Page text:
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Old 08-06-2019, 02:36 AM   #1
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Default The gauge

Curious as to whether or not there is away to identify wire gauge based on its diameter. I know most heavier gauge wires have it imprinted on the wire casing but if it doesn't, is there any way to accurately determine wire gauge?

I'm wondering if the existing 12v heating element wire going to my old Dometic is of sufficient gauge to support a compressor fridge.
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Old 08-06-2019, 01:20 PM   #2
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Quote:
Originally Posted by GallenH View Post
Curious as to whether or not there is away to identify wire gauge based on its diameter. I know most heavier gauge wires have it imprinted on the wire casing but if it doesn't, is there any way to accurately determine wire gauge?

I'm wondering if the existing 12v heating element wire going to my old Dometic is of sufficient gauge to support a compressor fridge.
You can search "diameter of conductor" and find tables with diameters of about any conductor"

10 ga 2.59mm; 12ga 2.05mm; 14ga 1.63mm (going to vary minimally depending on stranding)

My dometic RM8805 had a 120W 12V heating element so at nominal 12V approximately 10A, mine had 12ga stranded conductor

My Domectic CRX 110 replacement with a Danfoss DB35 draws less than 4A
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Old 08-06-2019, 02:15 PM   #3
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You can buy an electric wire gauge in almost any hardware store - cheap wire strippers often include one in the handle. Finding one for stranded wire may be more difficult. Try Amazon.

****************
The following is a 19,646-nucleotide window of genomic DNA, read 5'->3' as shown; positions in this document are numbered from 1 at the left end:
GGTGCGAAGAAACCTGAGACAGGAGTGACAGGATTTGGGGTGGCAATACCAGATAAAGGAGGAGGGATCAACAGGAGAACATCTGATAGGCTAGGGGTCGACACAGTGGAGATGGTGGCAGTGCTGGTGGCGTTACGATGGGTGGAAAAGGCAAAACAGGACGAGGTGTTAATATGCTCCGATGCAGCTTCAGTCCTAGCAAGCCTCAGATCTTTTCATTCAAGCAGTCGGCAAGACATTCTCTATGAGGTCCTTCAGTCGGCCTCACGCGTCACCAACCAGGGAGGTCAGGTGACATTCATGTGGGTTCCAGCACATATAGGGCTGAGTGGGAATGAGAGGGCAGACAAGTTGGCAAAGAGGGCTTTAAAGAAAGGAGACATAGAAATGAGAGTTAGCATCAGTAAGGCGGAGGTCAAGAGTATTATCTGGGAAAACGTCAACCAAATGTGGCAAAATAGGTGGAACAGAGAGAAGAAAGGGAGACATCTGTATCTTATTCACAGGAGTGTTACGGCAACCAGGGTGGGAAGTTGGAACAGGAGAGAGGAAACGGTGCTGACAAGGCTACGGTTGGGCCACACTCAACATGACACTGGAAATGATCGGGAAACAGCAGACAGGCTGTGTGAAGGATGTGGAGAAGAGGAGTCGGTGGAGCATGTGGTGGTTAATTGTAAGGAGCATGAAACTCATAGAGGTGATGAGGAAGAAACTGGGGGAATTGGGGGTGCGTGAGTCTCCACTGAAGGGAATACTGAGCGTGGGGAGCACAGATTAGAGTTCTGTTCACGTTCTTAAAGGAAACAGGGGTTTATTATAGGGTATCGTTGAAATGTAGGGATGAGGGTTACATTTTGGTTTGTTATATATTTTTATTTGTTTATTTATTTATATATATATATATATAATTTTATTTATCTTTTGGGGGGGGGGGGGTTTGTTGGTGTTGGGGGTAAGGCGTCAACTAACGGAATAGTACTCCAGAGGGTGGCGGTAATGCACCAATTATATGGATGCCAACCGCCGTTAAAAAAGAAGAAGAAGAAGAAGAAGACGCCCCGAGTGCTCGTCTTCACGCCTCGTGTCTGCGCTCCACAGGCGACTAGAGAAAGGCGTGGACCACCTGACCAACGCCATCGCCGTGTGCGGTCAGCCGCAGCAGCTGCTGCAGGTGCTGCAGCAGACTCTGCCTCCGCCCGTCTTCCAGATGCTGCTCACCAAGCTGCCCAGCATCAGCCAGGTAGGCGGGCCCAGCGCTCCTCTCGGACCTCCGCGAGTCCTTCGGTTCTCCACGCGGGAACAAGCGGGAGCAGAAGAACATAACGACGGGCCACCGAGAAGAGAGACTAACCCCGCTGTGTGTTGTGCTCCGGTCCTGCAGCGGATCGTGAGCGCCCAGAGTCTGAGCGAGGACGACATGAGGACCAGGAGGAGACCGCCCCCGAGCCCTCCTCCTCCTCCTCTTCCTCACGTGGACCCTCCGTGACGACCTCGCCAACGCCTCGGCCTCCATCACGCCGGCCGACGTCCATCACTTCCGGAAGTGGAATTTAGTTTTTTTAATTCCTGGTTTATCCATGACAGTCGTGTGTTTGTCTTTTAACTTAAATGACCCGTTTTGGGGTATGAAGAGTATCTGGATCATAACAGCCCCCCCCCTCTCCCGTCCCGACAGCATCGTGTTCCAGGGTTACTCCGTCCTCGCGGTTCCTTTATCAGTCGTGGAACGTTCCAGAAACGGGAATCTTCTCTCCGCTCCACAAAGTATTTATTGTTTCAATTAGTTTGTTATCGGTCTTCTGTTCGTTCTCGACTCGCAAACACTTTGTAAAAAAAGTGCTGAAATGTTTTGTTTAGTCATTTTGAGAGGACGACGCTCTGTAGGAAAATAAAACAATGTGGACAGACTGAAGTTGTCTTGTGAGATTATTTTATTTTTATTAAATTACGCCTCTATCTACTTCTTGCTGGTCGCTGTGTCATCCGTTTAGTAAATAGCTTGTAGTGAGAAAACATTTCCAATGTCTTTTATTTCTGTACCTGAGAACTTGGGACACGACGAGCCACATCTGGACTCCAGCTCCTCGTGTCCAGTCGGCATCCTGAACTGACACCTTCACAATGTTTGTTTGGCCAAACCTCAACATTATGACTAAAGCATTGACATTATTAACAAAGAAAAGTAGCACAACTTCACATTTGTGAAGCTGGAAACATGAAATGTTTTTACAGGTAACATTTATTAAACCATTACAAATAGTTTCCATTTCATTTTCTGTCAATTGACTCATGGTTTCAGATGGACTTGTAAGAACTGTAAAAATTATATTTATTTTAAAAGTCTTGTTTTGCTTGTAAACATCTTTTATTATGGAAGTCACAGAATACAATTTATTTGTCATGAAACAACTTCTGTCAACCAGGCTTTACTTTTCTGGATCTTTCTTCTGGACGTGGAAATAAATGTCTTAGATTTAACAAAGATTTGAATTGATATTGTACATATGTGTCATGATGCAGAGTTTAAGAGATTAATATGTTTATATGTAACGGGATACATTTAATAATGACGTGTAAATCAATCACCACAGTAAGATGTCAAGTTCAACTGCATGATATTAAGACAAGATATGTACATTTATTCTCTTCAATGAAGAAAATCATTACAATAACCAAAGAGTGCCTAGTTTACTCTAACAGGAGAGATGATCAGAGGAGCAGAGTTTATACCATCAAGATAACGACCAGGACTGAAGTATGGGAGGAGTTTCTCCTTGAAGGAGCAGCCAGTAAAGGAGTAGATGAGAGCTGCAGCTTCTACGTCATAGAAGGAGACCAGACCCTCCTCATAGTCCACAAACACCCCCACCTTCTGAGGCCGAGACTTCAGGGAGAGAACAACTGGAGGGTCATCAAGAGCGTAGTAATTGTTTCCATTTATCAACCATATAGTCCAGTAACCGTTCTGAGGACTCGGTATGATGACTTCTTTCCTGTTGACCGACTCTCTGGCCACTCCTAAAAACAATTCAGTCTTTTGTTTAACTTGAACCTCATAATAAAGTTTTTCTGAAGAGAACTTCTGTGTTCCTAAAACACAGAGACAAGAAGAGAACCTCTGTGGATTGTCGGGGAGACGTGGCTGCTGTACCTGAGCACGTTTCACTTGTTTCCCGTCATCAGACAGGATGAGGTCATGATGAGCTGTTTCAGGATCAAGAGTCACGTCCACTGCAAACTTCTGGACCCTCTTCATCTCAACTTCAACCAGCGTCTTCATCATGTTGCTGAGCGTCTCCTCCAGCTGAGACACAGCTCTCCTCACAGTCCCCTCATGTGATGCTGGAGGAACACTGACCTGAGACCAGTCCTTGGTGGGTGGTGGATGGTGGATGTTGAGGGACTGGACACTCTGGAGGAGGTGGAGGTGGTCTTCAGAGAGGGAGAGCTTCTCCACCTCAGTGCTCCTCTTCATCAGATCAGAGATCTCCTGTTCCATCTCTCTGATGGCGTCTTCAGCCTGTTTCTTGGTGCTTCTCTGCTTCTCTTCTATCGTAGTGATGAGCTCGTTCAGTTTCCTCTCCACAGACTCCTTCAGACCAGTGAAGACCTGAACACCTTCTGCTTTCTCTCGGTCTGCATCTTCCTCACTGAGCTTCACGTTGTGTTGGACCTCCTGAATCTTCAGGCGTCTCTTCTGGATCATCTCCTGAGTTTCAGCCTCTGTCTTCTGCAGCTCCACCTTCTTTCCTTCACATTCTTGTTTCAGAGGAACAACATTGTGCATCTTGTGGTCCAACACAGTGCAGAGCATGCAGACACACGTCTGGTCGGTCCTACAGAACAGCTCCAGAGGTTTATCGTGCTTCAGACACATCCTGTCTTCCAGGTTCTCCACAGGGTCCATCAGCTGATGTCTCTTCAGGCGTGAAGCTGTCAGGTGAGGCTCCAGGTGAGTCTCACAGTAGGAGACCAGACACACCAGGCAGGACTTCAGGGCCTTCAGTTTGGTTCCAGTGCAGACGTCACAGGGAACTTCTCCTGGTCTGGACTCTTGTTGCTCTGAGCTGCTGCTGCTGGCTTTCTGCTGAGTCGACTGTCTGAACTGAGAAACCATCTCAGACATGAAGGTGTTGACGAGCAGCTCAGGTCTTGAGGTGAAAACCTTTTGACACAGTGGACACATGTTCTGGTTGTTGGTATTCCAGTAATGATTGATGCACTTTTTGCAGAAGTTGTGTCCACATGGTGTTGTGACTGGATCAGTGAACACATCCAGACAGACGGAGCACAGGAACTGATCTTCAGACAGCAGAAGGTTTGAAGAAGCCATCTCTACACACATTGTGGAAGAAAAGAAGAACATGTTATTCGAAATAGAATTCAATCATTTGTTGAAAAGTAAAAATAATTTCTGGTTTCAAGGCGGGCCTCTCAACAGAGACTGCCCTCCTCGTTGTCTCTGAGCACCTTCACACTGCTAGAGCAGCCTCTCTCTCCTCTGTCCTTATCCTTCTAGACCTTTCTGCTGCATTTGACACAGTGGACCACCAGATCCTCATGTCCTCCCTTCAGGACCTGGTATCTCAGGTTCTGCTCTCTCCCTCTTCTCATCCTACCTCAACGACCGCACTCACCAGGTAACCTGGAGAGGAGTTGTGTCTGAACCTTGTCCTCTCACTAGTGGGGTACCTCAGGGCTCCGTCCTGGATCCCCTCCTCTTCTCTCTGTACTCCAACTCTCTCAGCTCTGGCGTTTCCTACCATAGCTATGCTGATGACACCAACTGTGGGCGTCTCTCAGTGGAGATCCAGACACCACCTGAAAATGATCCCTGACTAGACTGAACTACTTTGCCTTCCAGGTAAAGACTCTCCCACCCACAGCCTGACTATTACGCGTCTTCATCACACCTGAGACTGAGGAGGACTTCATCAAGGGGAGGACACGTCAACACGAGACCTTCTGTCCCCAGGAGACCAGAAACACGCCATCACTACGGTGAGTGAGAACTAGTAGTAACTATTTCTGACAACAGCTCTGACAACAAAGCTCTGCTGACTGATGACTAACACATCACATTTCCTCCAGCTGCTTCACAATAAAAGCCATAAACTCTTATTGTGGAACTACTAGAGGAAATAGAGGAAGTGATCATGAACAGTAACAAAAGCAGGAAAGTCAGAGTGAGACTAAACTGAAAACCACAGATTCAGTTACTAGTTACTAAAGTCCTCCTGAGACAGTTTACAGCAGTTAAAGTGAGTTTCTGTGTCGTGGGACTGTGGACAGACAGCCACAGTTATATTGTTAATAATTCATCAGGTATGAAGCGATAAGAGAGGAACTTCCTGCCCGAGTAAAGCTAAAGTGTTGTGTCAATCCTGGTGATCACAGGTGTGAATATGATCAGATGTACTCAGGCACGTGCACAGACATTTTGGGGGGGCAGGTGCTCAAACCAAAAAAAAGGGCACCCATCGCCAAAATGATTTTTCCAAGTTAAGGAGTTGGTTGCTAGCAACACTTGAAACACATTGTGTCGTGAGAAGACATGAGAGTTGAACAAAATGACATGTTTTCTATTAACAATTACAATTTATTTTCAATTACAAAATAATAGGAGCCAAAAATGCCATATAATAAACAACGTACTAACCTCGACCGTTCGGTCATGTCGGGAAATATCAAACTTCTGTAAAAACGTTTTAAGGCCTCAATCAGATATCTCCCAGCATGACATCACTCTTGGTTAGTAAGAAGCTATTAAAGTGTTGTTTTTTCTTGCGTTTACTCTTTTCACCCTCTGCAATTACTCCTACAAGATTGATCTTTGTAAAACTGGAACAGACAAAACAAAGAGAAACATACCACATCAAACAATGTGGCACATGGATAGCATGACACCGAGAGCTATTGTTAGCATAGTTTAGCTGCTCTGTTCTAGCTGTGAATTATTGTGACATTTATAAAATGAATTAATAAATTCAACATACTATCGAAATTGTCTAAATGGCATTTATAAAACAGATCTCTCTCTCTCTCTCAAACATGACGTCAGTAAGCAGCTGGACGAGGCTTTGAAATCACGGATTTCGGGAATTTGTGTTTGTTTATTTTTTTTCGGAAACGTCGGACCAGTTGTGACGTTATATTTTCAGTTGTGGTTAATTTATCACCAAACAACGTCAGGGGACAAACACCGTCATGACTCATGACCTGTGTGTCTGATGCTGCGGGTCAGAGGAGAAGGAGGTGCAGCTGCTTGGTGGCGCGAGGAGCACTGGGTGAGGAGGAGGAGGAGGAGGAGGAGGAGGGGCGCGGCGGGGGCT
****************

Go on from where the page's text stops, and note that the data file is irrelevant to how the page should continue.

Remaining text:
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Old 08-06-2019, 10:02 PM   #4
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My guess is any wire able to power your old heating element is sufficient for a small rv compressor fridge.
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Old 08-09-2019, 12:57 AM   #5
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Use a pair of calipers or a micrometer if your concerned about accuracy.
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Old 08-11-2019, 06:13 PM   #6
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Be sure you are measuring the diameter of the actual wire and not the insulation over it. Insulation thickness can vary over the same wire diameter. There are charts with actual size conductors illustrated so you can compare what you have to the chart to approximate the gauge if you don't have a caliper.
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Old 08-12-2019, 03:17 AM   #7
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I compare the copper wire to the wire stripping tool. Works well for 12 and14. 16 to 22 ga not usually. 12 is good for 20 amps. 14 is good for 15 amps.
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